> From the Deal Experts > What to do in a Travel Disaster

What to do in a Travel Disaster

Misplaced your passport? Had a run-in with a pickpocket? If so, it is my honour to welcome you to the travel disaster club. As a distinguished member, I’m here to offer a few tips I’ve learnt from my own experiences on the road, along with a few from my equally unfortunate colleagues and friends on how to avoid these sticky situations or what to do if you find yourself in one.

My story
My European adventure was off to a bad start before I even left my own city. The check-in lady told me that my layover in Jakarta had gone from five hours to 25 hours, but the worst discovery happened on the plane when I discovered I didn’t have my credit or money cards on me. Nobody likes a long-haul economy class flight, but they’re even worse when you spend the entire time knowing your cards could be in the wrong hands. I cancelled them as soon as I could in Jakarta hoping that a Good Samaritan had turned them in, but the worst was confirmed after checking my balance in Amsterdam -- my card thief had treated himself to a nice shopping spree, but was thoughtful enough to leave me with 16 cents to use for the next five weeks.

The moral of the story:

  • Check if any of your flights have been delayed with your airline before you check in, particularly if your airline has a reputation for delays. You could spare yourself a rude shock and allow some time to make other arrangements.
  • If a flight has been delayed and you need accommodation, airlines can organise this for you free of charge.
  • Cancel everything as soon as you find them missing. My thief managed to spend nearly everything in a short amount of time.
  • Carry spare cash and a backup card. Luckily I had both these things, so I could still afford a train ticket to my hotel and use my backup card for my trip.

Johanna’s story
Johanna didn’t think it’d be a problem to leave her bag with all her belongings in the back seat of a rented car. After all, the car was parked in a busy, open area in a city universally assumed to be quite safe -- surely no one would attempt a break-in? Unfortunately, as bad luck would have it, someone did break into the car and stole all her belongings (camera, laptop, and yes, the passport). Add on top of this the fact that her country didn’t have a national embassy in the city and that of all times, this occurred in between the small window when one travel insurance policy expired and the other would soon begin, and you have a truly disastrous situation.

The moral of the story

  • Don’t assume that nothing bad will happen to you just because you are in a ‘nice’ city. Thieves are universal, so don’t ever let your guard down.
  • Note your closest embassy, especially if the city you’re staying in doesn’t have one. Should disaster strike, you’ll have half your plan figured out already.
  • Don’t ever leave yourself uncovered by travel insurance, even if it’s for a day. A bloke would never remove his protective cup during a sporting match, so too should you make sure you’re always fully covered.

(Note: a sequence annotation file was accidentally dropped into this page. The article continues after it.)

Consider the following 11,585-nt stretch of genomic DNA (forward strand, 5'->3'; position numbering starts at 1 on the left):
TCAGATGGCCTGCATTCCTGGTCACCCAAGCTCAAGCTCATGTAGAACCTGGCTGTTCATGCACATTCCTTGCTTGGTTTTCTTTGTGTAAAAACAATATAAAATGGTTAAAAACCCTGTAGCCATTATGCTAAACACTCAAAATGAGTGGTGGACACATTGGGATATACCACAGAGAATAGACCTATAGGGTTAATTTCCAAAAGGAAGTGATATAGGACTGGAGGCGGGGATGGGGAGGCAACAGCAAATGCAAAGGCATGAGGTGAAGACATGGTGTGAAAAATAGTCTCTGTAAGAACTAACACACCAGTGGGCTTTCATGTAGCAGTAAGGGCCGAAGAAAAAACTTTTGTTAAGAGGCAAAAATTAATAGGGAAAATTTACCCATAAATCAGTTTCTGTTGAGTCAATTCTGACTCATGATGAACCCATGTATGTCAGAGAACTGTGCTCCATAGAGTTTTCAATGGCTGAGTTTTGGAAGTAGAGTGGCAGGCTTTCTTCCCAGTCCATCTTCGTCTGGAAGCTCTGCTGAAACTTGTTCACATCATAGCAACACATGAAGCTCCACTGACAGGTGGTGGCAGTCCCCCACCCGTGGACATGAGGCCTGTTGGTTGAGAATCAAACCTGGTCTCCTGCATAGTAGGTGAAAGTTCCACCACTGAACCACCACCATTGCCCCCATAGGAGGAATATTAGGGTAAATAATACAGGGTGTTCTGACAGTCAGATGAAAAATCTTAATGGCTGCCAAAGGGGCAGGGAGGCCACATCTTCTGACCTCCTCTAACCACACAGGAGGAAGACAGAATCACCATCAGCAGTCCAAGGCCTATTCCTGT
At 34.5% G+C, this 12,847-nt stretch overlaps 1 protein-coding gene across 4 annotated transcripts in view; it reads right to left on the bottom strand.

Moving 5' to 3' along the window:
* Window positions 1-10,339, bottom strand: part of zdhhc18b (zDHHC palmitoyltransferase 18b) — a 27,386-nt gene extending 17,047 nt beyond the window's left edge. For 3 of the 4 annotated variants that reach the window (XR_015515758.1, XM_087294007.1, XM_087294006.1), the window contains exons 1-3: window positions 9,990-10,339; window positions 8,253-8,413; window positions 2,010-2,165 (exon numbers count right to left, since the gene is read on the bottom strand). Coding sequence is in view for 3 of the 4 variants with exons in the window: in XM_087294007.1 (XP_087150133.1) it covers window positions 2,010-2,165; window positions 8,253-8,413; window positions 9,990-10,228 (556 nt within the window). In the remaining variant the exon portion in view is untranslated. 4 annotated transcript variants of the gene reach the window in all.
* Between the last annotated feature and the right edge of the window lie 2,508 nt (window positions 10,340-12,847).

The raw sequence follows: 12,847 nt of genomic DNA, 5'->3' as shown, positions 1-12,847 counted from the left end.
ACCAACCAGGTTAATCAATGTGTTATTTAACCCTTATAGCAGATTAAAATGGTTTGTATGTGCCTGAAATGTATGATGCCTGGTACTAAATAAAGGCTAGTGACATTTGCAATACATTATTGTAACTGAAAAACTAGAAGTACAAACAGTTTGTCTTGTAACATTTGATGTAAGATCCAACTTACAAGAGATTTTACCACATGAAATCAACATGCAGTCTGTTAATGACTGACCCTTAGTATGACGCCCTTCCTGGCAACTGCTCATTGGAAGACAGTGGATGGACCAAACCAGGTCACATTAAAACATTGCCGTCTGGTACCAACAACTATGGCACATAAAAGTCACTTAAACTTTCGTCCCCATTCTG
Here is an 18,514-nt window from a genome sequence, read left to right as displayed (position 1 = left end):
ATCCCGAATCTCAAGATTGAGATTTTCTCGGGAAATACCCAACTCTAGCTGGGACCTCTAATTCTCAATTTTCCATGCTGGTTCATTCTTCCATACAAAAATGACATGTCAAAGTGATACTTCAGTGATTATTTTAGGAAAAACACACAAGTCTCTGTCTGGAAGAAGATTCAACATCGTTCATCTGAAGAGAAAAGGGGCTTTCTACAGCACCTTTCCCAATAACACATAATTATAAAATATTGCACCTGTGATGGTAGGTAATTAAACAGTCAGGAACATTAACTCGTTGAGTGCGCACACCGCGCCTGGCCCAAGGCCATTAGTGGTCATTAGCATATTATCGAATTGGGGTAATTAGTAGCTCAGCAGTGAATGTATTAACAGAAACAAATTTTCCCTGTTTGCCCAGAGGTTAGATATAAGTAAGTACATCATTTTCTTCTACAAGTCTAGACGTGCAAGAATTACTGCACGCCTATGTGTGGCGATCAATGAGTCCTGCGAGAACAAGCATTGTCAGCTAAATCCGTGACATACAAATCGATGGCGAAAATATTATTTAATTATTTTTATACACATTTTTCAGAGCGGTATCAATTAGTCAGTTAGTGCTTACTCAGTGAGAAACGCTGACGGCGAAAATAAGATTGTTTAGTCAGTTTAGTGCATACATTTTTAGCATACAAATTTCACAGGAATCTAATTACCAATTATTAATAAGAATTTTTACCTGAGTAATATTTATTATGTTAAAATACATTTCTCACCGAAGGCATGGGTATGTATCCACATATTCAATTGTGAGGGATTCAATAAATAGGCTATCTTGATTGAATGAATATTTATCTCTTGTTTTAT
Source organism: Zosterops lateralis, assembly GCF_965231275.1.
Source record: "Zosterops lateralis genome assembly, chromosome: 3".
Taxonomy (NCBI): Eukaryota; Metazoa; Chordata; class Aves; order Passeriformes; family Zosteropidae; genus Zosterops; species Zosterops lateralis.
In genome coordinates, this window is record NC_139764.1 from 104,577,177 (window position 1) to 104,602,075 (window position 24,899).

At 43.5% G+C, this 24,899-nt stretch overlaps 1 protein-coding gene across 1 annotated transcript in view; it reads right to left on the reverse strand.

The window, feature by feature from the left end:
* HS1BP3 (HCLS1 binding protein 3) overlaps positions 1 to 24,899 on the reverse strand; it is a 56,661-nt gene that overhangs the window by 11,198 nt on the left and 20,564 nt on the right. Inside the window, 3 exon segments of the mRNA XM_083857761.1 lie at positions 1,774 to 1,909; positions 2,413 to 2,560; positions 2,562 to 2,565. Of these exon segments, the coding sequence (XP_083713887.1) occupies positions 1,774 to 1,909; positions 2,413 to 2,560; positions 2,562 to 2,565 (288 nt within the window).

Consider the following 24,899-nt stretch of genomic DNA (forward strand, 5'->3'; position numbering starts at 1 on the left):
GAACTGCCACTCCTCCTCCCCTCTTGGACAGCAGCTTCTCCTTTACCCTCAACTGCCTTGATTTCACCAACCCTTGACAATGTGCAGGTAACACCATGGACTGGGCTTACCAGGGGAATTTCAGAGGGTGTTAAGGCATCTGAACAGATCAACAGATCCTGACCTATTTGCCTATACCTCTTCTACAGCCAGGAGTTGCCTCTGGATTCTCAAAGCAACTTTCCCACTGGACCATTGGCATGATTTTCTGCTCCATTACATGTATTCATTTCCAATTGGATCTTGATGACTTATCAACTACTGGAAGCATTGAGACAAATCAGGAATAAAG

Catherine’s story
Everything went wrong for Catherine when she turned her back for just one second. She'd had a bad case of stomach flu and left her bag with a friend to go to the bathroom, but when she got back, her friend was reading and her bag was stolen, along with her wallet, phone, passport and her bus tickets home.

The moral of the story

  • It’s always best to keep your valuables on you at all times and, as Catherine learned the hard way, even travel companions don’t make the best guards for our things. While dorky and uncomfortable, money belts are good solutions for theft prevention.
  • Carry photocopies of important documents, especially your ID. All sorts of situations require you to prove who you are, including the process of getting your passport reissued and having a backup is always a good precaution to take when you travel.

Stanton’s story
While quad-biking in Croatia, Stanton’s camera had fallen out of his pocket, which unfortunately meant that all the photos he’d taken during the three weeks leading up to this point were now all gone. The silver lining was that he had another camera, so he could still continue taking photos, but when making the claim for his camera on his insurance he was refused because he hadn’t filed a police report.

The moral of the story

  • It’s always a good idea to have more than one camera just in case you lose one. A phone or an iPad is a perfect backup camera.
  • If you have access to Wi-Fi, upload your photos to the Cloud so that you can’t lose them. Another idea if you’re travelling with friends is to use a photo-sharing service so that everyone in the group has access to a pool of photos from your trip.
  • Report anything that is lost to the police immediately and make sure you record a reference number; you may not be able to make a claim against your insurance otherwise. While this isn’t always required in some countries, it’s still good practice and you’ll keep yourself covered.

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Tips by
Micah

Deal Expert, Sydney
Friday, June 14, 2013
See more Tips from
Micah Chua